With the largest cruise ships of today now carrying upwards of 8,000 passengers and crew, it is easy to question just how safe these enormous vessels really are. A loss of power or even an engine room fire such as the one experienced by the Carnival Triumph earlier this year is one thing, but what about a Costa Concordia-type event that calls for the rapid evacuation of thousands of passengers at sea?
It’s a tough pill to swallow, but given the enormity of today’s modern cruise ships it is not a question of if such an event can occur, but when.
With that in mind, Danish marine and fire safety equipment-maker VIKING has developed a new type of high-capacity evacuation system that is said to combine the advantages of both lifeboats and liferafts into one hybrid solution for large cruise vessels.
VIKING says that their new patent pending system, called the VIKING LifeCraft™ system, combines all the advantages of modern lifeboats – such as self-propelled maneuverability – with the flexibility, comfort and smaller footprint of today’s liferafts.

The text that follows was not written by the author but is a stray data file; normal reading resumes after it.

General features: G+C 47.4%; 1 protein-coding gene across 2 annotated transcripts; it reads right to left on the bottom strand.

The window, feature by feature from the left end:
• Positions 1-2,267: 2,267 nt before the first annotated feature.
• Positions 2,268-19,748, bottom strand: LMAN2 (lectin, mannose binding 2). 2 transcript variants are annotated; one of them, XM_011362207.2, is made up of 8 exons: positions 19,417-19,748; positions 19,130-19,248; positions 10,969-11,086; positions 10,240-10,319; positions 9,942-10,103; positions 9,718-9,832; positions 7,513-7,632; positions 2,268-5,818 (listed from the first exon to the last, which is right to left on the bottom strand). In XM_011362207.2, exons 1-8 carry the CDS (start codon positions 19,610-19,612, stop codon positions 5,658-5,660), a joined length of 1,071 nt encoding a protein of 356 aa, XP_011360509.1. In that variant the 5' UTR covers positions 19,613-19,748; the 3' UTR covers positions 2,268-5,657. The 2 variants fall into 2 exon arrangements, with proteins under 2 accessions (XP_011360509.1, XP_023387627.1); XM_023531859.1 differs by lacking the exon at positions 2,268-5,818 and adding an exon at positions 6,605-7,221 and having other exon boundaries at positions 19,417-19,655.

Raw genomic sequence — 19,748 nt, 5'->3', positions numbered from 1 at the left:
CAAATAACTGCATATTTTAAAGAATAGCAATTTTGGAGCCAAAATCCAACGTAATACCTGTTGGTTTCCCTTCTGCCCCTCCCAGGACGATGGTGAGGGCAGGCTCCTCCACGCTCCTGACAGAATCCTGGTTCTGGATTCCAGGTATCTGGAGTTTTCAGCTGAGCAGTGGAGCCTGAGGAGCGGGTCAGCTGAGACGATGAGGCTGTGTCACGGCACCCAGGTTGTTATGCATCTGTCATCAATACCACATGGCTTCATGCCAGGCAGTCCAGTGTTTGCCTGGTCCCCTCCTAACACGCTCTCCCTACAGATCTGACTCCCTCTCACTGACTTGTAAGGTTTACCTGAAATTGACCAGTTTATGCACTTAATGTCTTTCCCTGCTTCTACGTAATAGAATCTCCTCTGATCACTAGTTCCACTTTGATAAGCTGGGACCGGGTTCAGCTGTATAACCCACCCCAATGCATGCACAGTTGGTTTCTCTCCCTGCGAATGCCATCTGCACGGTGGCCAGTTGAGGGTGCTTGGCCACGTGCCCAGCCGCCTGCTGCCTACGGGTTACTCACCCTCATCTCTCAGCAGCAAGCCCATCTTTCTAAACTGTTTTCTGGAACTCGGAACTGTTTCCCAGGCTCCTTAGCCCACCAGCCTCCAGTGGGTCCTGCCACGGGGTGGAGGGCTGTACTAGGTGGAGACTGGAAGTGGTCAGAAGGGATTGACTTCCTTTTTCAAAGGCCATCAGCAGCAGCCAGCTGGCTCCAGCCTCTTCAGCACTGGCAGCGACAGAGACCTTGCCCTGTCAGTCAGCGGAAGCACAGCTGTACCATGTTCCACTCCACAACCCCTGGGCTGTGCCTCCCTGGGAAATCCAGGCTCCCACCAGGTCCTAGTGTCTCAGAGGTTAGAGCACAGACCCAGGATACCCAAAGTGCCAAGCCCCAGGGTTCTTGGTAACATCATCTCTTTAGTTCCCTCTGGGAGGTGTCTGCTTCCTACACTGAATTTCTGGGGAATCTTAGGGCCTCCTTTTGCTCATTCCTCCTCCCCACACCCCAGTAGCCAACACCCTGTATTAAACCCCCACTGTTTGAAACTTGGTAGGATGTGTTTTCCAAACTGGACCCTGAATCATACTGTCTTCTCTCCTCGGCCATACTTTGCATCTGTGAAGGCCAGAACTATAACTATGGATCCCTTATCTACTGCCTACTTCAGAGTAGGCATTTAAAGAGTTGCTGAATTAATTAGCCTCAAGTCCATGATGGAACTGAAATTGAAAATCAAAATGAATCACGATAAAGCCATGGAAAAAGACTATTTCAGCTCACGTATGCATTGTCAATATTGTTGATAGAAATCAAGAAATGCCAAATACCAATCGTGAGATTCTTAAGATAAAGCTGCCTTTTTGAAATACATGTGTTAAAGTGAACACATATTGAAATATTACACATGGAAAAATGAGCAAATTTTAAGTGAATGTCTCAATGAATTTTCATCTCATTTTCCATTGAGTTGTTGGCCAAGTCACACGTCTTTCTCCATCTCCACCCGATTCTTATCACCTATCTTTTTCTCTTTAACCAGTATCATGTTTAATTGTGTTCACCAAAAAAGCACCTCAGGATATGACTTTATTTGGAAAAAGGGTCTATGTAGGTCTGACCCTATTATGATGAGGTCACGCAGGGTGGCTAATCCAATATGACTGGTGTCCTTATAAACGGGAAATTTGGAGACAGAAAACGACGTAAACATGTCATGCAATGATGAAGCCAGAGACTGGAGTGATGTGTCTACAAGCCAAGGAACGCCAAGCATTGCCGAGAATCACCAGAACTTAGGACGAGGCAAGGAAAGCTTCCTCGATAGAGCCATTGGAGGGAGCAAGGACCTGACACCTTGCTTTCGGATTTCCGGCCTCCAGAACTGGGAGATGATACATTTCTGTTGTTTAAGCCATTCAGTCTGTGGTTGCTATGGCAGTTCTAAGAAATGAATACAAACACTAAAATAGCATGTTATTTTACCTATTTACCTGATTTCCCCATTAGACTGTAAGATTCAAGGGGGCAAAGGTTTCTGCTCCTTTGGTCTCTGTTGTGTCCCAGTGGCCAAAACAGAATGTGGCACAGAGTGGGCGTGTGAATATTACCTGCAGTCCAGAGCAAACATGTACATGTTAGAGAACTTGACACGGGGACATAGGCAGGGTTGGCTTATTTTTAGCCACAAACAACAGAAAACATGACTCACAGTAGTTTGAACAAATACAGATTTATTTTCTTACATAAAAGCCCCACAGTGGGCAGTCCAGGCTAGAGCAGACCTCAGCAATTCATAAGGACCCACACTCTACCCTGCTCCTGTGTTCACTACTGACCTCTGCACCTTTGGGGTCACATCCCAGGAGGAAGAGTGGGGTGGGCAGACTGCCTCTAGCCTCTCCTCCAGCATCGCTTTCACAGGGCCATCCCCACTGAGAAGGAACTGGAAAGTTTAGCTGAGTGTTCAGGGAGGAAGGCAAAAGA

How it works
The VIKING LifeCraft™ consists of two main elements: The LifeCraft™ itself – a self-propelled inflatable vessel with four engines for a high degree of maneuverability and a low-profile storing and launching unit, either placed on deck or built in, containing up to four LifeCraft™ units with a capacity of 200 persons each, for a total capacity of 800 persons.
According to VIKING vice president Niels Fraende, this is a product that completely changes the lifeboat versus liferaft discussion, at least when it comes to high-capacity evacuation systems as needed on modern day cruise ships.
“Today’s larger and wider vessels mean that the number of passengers and the variation in trim height and list conditions can be enormous in a distress situation,” says Fraende. “The LifeCraft™ is a hugely flexible evacuation system that can cope with such extremes.”